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Sailing without Sight

In order to be eligible to compete in blind sailing, sailors must meet the universally accepted standards of legal blindness. Competitors are organized according to the International Blind Sports Association’s three levels of visual classification. Sailors must adhere to the rules for competition instituted by the mainstream sailing community with some additions to make sure the boats are being steered by the visually impaired sailors and not their sighted guides. Sighted sailors staff all boats to provide guidance and ensure safety.

Typically sailing crews consist of two blind sailors and two sighted guides. The helmsman must be a blind sailor, who must steer the boat independently. The sighted guide for the helm is not allowed to physically touch any of the controls, and is responsible for verbally guiding the blind helmsman. The second blind sailor primarily operates the sails with assistance from the second sighted sailor. The four sailors work as a team. Their success hinges on impeccable communication and accurate execution of the appropriate maneuvers.

In addition to human guides, blind sailors are permitted to use various adaptive devices to aid sailing. The Tacktick Audio Compass is useful for setting and keeping a course heading. It beeps at varying intervals to indicate a course error if the boat is diverted off course. The OnTrack - GPS Navigation Utility provides a similar course heading tone indicator but it relies on global positioning satellites and requires the use of a computer. One other useful adaptive device for blind sailors is the Marine Instrument Talker. It offers audio indications for depth sounder, boat speed indicator, compass, course-over-ground indicator, and wind direction indicator. Although these devices can certainly make sailing more convenient for blind helmsmen, they are not necessities.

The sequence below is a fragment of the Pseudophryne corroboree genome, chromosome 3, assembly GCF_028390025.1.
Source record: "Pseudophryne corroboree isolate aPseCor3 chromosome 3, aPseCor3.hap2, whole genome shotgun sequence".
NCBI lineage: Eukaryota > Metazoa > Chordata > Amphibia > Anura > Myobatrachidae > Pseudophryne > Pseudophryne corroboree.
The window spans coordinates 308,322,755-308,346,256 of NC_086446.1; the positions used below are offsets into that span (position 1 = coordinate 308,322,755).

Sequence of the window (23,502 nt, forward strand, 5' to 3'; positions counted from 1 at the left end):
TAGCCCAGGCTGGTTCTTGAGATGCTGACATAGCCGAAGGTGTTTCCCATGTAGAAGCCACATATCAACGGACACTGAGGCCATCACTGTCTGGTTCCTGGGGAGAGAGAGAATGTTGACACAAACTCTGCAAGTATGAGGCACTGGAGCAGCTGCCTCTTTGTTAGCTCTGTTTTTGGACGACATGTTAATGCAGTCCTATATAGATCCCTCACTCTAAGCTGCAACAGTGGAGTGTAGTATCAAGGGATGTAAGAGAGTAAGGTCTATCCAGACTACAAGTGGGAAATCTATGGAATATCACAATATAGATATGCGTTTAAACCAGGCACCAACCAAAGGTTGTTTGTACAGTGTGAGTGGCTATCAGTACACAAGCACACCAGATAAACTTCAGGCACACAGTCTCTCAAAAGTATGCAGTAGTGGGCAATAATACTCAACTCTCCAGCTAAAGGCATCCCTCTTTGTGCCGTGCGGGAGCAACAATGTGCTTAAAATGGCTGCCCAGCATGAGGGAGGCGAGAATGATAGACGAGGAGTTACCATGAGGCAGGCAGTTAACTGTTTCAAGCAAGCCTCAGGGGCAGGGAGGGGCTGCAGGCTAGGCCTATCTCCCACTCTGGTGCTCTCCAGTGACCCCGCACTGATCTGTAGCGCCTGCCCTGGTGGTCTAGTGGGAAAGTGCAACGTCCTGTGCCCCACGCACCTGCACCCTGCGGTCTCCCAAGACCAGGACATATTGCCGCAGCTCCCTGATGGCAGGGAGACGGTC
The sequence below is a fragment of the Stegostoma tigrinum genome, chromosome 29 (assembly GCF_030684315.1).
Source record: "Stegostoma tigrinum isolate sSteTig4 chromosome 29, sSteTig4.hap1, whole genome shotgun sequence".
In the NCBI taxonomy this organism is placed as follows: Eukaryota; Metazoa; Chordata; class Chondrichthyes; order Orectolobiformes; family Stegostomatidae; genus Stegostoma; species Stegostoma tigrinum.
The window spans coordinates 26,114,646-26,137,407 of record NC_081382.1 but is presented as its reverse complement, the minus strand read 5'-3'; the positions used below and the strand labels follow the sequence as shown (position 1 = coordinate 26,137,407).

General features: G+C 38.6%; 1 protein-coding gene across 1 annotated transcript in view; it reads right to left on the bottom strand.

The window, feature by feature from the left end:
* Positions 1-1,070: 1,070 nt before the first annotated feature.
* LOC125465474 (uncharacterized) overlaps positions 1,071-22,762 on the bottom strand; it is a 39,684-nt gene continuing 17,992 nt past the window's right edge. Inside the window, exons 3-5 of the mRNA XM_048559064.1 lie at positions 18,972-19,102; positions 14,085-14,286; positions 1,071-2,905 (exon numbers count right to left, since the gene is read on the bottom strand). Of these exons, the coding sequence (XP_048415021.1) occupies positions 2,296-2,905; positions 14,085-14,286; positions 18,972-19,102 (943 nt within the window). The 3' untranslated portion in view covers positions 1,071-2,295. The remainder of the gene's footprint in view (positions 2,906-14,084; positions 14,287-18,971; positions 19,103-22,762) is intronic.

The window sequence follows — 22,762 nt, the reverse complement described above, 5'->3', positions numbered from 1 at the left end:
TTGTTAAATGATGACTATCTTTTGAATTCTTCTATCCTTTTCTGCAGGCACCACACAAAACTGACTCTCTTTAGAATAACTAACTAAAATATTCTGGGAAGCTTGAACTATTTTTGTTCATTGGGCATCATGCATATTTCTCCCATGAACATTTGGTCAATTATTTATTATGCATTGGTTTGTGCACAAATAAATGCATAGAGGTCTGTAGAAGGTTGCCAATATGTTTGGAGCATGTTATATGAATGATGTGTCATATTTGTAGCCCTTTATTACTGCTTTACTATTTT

Likewise, blind sailors need not use specialized boats. With some orientation to any boat’s layout and operation, a blind helmsman can sail it. According to BSI’s web site, most of its sailors prefer boats with tillers over those with wheels so they can get a better feel for the helm. It is vital for the helmsman to be in tune to the pressure on the helm and sails as well as the direction of the breeze and the balance of the boat. Currently, the boat of choice for international regattas is the Sonar.

According to the SailBlind page at the Carroll Center’s web site, “Sailing as a blind person can have far reaching benefits. Through competition, blind sailors experience the exhilaration of racing and of joining forces with their sighted teammates. They achieve a new dimension of physical and emotional freedom that can enhance their self- confidence and personal development. They also communicate a powerful symbol to the sighted world of what blind men and women can achieve, when given the opportunity.” For those interested in learning more about either becoming or instructing a blind sailor, the Carroll Center publishes a book entitled, Facing the Wind- a manual for teaching blind and visually impaired persons to sail. Order it by visiting www.CarrollCenter.org.

 

 

 


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